exceptions to the rule
"which however, are more apparent than real. One of them has
been noticed above-the accessory becomes a socius if the assistance
rendered after the event was promised beforehand. Another may
probably be found in cases where a thief has been assisted in the
disposal of the stolen property by one who only intervened after the
event. For theft where the article remains in possession of
is a continuing crime; and the assistance subsequently rendered by
one who had no part in the original taking may well
of the fraudulosa contrectatio which is the essence of the offence.
Rex v. Brett & Levy 1915 TPD 53 was such
a case. The accused
knowing the waggons which were in the possession of two other persons
had been stolen by the later assisted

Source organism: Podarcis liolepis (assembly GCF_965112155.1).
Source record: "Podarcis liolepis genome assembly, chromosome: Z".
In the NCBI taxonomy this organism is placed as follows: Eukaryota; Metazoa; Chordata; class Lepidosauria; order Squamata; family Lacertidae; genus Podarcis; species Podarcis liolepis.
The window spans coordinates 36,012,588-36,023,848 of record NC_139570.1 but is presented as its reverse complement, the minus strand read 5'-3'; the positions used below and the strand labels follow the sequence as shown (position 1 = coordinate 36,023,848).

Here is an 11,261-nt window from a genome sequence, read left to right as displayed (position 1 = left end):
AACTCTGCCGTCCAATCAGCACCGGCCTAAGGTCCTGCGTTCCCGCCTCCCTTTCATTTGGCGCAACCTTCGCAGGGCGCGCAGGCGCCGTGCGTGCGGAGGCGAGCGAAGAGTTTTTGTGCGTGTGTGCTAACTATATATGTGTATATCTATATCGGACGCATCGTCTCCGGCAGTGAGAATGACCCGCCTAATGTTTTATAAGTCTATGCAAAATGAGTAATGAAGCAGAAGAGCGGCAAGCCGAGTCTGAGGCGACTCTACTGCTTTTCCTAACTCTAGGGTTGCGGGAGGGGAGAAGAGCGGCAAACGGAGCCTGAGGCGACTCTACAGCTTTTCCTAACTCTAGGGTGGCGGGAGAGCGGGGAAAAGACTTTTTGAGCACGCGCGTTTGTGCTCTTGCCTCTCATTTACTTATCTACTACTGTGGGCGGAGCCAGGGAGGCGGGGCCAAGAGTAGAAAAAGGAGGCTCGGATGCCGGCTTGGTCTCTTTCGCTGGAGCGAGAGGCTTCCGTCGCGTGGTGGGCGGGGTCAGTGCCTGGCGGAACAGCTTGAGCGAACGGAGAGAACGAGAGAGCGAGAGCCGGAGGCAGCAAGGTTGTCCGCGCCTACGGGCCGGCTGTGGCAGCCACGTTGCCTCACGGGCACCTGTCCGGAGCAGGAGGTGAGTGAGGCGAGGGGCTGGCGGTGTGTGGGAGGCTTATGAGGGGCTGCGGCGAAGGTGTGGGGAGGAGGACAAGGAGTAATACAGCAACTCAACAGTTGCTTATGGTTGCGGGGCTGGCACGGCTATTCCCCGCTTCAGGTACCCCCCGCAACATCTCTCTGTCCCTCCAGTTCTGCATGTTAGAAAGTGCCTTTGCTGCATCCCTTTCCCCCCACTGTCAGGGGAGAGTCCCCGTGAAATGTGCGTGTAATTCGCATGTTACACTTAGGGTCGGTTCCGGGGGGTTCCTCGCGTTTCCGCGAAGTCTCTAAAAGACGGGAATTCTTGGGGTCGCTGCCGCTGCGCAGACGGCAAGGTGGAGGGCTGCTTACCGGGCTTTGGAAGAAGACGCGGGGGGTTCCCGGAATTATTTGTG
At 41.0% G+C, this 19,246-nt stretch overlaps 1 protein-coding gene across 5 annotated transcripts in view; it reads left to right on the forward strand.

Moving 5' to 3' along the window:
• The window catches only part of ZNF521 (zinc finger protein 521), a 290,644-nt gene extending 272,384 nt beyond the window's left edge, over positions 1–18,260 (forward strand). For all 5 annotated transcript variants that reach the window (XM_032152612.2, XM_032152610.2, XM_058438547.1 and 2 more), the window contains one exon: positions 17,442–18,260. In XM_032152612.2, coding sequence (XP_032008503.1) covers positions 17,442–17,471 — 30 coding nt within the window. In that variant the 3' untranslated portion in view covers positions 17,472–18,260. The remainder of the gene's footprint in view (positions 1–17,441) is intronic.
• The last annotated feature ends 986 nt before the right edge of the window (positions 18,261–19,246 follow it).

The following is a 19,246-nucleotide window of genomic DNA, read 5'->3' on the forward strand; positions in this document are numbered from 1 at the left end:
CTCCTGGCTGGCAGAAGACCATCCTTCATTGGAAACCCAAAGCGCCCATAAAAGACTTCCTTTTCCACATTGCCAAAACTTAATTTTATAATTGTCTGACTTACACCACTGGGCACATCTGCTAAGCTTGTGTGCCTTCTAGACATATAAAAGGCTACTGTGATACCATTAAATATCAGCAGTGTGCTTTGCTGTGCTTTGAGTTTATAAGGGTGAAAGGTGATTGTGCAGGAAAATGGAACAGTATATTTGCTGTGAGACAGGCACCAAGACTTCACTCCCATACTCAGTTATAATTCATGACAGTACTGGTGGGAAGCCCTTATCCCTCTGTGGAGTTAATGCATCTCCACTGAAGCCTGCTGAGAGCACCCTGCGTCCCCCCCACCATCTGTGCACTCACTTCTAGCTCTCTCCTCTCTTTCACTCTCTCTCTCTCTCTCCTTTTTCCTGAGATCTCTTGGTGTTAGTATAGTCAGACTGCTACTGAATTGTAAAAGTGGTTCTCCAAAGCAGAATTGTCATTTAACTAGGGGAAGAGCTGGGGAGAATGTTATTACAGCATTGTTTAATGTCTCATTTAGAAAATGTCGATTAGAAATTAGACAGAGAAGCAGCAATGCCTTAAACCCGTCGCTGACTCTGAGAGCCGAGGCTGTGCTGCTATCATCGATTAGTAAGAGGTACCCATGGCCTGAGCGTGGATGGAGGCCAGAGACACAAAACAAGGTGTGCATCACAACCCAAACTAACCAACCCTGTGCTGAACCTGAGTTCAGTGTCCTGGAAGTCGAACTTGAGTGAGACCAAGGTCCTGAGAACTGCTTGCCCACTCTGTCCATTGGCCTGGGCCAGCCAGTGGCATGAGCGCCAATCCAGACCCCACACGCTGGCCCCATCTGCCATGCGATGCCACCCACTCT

in the disposal of the
property. It was held that they had rightly been convicted of theft."
the remarks of Solomon J.A. at 142 and Kotze J.A. at 152 to 154.
parte Minister of Justice in re Rex v. Maserow 1942 AD 164 Watermeyer
J.A. pointed out at 169. that the offence of receiving
knowing the same to have been stolen has been taken over from English
law as the name of a substantive crime. On page
170 he said
a person who receives stolen property from a thief knowing it to have
been stolen may fall into one of several classes.
may commit no crime at all, for example when he receives the goods
honestly, either with the consent of the owner or for the
returning them to the owner.
may be a socius in the crime of theft, e.g. when he has acted in
concert with the thief and agreed before the taking that he
receive and assist to dispose of the stolen property.
may be an accessory after the fact, e.g. when he receives and hides